A544538-AS Exams

Post 11

Researcher 168963

Have amended article, and would like to know if the improvements are for the better (please).
A few points;
1. I wrote that they were English because I didn't know where they were being taken apart from England and I was very concious that saying they were British would have got me in trouble from Scottish higher, Irish leaving cert students etc. I put a footnote on, I hope that's enough.

2. The previous AS levels were Advances Supplementary, designed as expensions to A levels, so they weren't the same.

3. I didn't know about AO levela (I am ignorant!). I have now given them a mention.


A544538-AS Exams

Post 12

Orcus

Your point 2 there. If you mean they were expansions to A level, no they weren't, sorry but I was there, that isn't correct. That would be S Level, a special paper with more difficult questions than the A level exam papers. AS levels in my day were half an A level, just as you mention in your article.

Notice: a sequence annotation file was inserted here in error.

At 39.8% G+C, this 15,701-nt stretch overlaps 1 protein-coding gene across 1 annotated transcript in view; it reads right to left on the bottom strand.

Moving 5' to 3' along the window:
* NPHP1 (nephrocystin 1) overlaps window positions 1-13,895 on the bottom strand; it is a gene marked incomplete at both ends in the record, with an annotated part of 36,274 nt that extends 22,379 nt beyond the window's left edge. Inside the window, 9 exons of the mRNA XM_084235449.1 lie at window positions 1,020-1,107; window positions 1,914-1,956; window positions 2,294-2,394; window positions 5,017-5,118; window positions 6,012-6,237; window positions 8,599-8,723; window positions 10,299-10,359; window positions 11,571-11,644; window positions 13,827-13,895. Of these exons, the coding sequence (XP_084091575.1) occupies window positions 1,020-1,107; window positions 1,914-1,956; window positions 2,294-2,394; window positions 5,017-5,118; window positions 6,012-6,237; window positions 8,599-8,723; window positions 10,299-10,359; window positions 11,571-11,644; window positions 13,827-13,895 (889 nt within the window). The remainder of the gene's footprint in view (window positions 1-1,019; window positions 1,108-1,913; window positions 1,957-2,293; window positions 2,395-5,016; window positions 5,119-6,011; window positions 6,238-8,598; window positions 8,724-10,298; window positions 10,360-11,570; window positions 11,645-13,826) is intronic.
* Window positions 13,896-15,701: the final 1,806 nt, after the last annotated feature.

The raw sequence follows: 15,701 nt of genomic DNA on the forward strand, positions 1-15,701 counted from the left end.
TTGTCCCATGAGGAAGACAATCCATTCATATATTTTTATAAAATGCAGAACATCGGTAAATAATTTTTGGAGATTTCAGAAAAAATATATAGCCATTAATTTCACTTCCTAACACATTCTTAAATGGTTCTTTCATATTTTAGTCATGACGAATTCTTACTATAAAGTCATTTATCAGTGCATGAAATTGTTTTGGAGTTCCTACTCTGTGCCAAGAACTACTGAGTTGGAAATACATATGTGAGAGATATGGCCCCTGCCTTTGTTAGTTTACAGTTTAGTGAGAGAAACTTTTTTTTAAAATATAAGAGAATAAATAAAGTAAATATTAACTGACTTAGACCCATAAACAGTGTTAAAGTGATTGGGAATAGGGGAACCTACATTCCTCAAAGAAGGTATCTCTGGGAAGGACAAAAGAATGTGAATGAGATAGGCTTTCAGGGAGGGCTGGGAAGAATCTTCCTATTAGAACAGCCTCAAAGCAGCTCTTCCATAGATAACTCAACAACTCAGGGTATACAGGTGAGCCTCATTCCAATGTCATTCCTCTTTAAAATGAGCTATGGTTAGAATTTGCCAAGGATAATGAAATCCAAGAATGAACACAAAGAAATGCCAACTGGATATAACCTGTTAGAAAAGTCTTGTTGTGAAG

A544538-AS Exams

Post 13

coelacanth

The A/S _were_ exactly half, and in fact for people in Year 13 at the moment, working under the old sysytem, they still are.
The new A/S are most definitely not exactly half. The A2 modules contain more content, synoptic elements and also require analytical and critical skills. This takes into account the general development of these skills in the students over the two years.
The phrase "dumbed down" springs to mind. Expect a huge rise in the grades and a claim by the DES that this is because the new system works (ie not the students or their teachers!)
Feel sorry for that year group too. Known as the "guinea pig" year because they have been subject to all the new educational reforms over their educational career.
smiley - fish


A544538-AS Exams

Post 14

Jamie of the Portacabin